Return to: How to Protect Your Child

The Navajo County Family Advocacy Center offers education on keeping children safe.  This is a free public service for schools, civic organizations, church groups, and business and professional organizations throughout Navajo County.

Sample Topics:
  • Who we are and what we do
  • Body safety
  • Protecting your children
  • Building a body safety circle
  • Sexual grooming
  • Sex trafficking
  • Who is a sexual offender?
  • What to do if a child discloses
  • Teach toddlers about private parts
  • Educating and empowering
  • Reducing the risk of sexual abuse


What should I do if I suspect a child is being abused?

Call both local law enforcement and the Department of Child Safety when abuse is suspected. Arizona Child Abuse Hotline 1-888-SOS-CHILD (1-888-767-2445)

What do I do if a child tells me they have been sexually abused?
  • Stay calm and listen carefully. Encourage the child to speak freely, but do not ask detailed questions about the abuse.
  • Reassure the child. Tell the child that you believe him or her, that telling you was the right thing to do, and that he or she has not done anything wrong.
  • Take action. Call the DCS hotline immediately: 1-888-767-2445. Also call local law enforcement.
It is not your responsibility to investigate abuse, interview the child or get all the facts. Just contact the authorities with what you know or suspect so that children and families get the support and care they need.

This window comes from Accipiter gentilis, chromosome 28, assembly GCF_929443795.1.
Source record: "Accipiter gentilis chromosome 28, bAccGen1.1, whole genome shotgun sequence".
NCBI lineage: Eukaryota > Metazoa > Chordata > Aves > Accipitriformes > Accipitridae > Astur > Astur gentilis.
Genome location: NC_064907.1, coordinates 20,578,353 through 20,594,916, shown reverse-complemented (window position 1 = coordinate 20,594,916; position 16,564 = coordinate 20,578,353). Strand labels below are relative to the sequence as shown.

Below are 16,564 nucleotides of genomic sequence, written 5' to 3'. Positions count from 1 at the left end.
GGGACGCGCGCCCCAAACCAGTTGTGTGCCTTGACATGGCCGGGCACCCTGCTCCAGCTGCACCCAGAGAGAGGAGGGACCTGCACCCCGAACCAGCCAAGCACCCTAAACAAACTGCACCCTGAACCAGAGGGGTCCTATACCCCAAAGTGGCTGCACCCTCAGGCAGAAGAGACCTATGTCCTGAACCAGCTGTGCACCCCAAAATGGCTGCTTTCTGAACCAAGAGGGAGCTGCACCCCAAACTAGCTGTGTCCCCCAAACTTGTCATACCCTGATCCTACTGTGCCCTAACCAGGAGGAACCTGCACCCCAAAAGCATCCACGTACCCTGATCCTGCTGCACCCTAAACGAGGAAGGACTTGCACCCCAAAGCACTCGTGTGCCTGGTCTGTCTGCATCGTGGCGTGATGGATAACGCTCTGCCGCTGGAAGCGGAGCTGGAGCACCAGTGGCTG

How do I know a child is telling the truth about abuse?
Children seldom lie about abuse. If a child discloses abuse, report what you know to the authorities; they will determine the facts and evidence. In rare instances when a child does lie about abuse, it can be an indication that something else is wrong.
Why don’t children tell?
There are many reasons why children may not disclose abuse. Because most abusers have a close relationship with the child and his or her family, the child may worry about getting their abuser or themselves in trouble. Many abusers make threats to ensure that victims do not tell. Victims may also be ashamed or fear that no one will believe them. Remember, children often indicate something is wrong through behaviors, not words.
Can children recover from the trauma of abuse?
Yes. Most children are very resilient. The most important things to help children heal from abuse are having supportive caregivers and access to appropriate resources.